Visit Maryland

With mountains in the West and Chesapeake Bay in the East, Maryland is a popular vacation destination for all types of travelers. Known for its waterways and Atlantic shorelines, the mid-Atlantic state is full of charming coastal towns like Ocean City, resorts like Chesapeake Beach Resort and Spa, and harbors like Inner Harbor in Baltimore. 

Explore the state’s unique combination of natural beauty and historic roots by visiting one of its 18 national parks such as Chesapeake & Ohio Canal National Historical Park or one of its 74 national historic landmarks like the Harriet Tubman Underground Railroad.  

Sometimes referred to as “America in Miniature,” Maryland truly has a little bit of everything. Visit for the history, the beautiful rivers and coastline, or the vibrant cities like Baltimore and Annapolis. You can even take a quick day trip to neighboring Washington D.C. 

Best Places to Visit in Maryland


National Aquarium: This non-profit public aquarium is home to dolphins, sharks, turtles, frogs, and alligators and is full of family fun.

Inner Harbor: This waterfront tourist destination features a visitor center, a Civil War-era war ship, and upscale crab shacks and other restaurants.

Fort McHenry: Visit the birthplace of the U.S. national anthem, “The Star-Spangled Banner.”

Oriole Park at Camden Yards: Catch a baseball game at this famous park located in Downtown Baltimore.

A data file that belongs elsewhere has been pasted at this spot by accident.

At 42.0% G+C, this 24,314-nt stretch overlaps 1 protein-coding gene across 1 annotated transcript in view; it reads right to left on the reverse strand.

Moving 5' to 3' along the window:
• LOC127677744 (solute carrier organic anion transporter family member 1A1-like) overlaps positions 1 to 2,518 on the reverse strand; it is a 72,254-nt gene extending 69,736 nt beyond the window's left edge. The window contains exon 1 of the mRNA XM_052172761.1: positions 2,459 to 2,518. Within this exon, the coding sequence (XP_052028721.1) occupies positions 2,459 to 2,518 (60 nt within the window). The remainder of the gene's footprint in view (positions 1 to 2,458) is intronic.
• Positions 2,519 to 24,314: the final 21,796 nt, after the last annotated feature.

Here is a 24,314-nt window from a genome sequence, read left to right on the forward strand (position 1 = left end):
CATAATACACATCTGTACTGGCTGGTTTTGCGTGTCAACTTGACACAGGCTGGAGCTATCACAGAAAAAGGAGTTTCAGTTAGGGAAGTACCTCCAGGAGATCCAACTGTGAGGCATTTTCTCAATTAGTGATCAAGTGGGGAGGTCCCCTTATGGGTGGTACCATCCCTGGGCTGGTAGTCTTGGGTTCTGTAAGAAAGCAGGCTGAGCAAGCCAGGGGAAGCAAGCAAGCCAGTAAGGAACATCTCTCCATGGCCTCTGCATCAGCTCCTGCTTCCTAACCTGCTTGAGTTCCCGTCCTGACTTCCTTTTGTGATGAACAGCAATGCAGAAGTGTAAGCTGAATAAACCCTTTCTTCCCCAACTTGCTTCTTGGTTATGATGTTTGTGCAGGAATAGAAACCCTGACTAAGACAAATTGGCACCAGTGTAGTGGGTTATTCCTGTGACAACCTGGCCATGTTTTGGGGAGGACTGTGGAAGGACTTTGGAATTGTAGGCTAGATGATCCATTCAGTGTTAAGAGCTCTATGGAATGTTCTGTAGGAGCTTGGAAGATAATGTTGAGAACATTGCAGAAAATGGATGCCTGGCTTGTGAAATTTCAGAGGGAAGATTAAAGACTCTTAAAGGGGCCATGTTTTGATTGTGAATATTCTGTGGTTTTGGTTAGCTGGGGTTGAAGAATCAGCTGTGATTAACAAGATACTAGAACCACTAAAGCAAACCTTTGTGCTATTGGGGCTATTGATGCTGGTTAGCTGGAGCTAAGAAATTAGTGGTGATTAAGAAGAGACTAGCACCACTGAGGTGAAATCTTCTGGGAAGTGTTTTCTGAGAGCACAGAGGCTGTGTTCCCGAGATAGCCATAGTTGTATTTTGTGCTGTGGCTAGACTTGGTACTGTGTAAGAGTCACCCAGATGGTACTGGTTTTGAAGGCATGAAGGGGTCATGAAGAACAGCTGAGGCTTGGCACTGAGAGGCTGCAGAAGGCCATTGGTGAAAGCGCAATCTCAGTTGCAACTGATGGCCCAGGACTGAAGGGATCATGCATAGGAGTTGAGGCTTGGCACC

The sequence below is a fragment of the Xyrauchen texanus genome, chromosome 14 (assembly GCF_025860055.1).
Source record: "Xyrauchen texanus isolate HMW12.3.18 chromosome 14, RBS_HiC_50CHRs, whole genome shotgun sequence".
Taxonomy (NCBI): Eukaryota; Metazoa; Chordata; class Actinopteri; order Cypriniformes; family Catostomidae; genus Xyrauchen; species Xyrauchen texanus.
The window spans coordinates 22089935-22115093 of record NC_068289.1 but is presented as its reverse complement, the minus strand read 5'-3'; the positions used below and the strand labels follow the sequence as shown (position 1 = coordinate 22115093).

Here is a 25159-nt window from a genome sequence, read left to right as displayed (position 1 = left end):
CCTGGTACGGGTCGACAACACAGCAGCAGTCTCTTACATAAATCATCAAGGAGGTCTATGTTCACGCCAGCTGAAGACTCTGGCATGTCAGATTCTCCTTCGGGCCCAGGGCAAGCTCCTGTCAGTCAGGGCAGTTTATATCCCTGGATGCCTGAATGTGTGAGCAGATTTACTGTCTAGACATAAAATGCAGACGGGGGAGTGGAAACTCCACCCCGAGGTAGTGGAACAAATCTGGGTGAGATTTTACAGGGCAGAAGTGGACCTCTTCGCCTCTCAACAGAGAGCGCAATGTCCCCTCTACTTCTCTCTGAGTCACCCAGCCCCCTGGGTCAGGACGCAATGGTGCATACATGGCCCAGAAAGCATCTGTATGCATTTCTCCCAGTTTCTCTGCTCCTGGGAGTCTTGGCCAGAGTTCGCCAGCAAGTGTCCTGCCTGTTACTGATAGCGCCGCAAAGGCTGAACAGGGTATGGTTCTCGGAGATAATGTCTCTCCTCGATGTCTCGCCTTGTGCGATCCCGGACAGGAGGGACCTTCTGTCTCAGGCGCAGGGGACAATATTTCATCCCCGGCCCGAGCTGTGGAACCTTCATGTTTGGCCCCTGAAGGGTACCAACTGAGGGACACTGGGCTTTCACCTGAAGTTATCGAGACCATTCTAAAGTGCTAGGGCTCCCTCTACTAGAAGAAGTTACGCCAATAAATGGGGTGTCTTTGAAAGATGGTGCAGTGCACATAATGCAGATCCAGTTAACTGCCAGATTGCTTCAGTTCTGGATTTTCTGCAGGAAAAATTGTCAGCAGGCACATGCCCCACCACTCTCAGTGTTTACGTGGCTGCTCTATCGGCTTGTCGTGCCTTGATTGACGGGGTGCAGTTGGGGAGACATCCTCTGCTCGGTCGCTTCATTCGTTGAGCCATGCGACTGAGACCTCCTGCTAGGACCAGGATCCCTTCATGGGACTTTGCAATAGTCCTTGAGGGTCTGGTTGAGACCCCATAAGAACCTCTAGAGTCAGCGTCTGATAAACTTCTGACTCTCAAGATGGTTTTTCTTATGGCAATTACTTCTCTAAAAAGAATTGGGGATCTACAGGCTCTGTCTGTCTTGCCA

Cities in Maryland 

Annapolis: Enjoy some live music at Annapolis City Dock or tour the United States Naval Academy in Maryand’s capital city.

Ocean City: The 10-mile sandy beach features a historic boardwalk with games, shopping, live music, and Ripley’s Believe It or Not Museum.

Frederick: Browse and shop antiques along Market Street or visit Francis Scott Key Mall in this charming, historic small town.

Maryland State and National Parks

Assateague Island State Park: Maryland’s only oceanfront park features 2 miles of beaches for swimming, surfing, and sunbathing. The park is located on Assateague island, a barrier island off the Delmarva peninsula.

Antietam National Battlefield: Located in Sharpsburg, Maryland, this historic site is where the famous battle of Antietam took place in 1862, which ended the Confederate Army of Northern Virginia's first invasion into the North.

Chesapeake & Ohio Canal National Historic Park: Spanning between Maryland and Washington D.C., this historic park follows the route of the Potomac River for 184.5 miles. 

Cunningham Falls State Park: Home to Maryland’s highest cascading waterfall, visitors can enjoy picturesque views year round. 

Catoctin Mountain Park: Enjoy 25 miles of hiking trails, fishing, camping and horse trails in this forested park in north central Maryland.

Greenbelt National Park: Just 12 miles from Washington D.C., this urban oasis has 9 miles of hiking trails, 170 campsites open year round, and several picnic areas.

Harpers Ferry: This historic national park offers beautiful hiking trails, exhibits and museums, and picturesque streets.

Waterways of Maryland

Maryland has over 50 rivers, creeks, streams, lakes and ponds in addition to its largest body of water, Chesapeake Bay.

Potomac River: Although you can’t swim or fish the 405-mile long river, visitors can enjoy boating, kayaking, or canoeing Maryland’s most well-known waterway. 

Deep Creek Lake: As the largest inland body of water in Maryland, this man-made lake is family-friendly and perfect for swimming, fishing, boating, and camping.

Patapsco River: Visitors can enjoy saltwater fishing, boating and swimming along this 39-mile long river that flows through central Maryland and into Chesapeake Bay.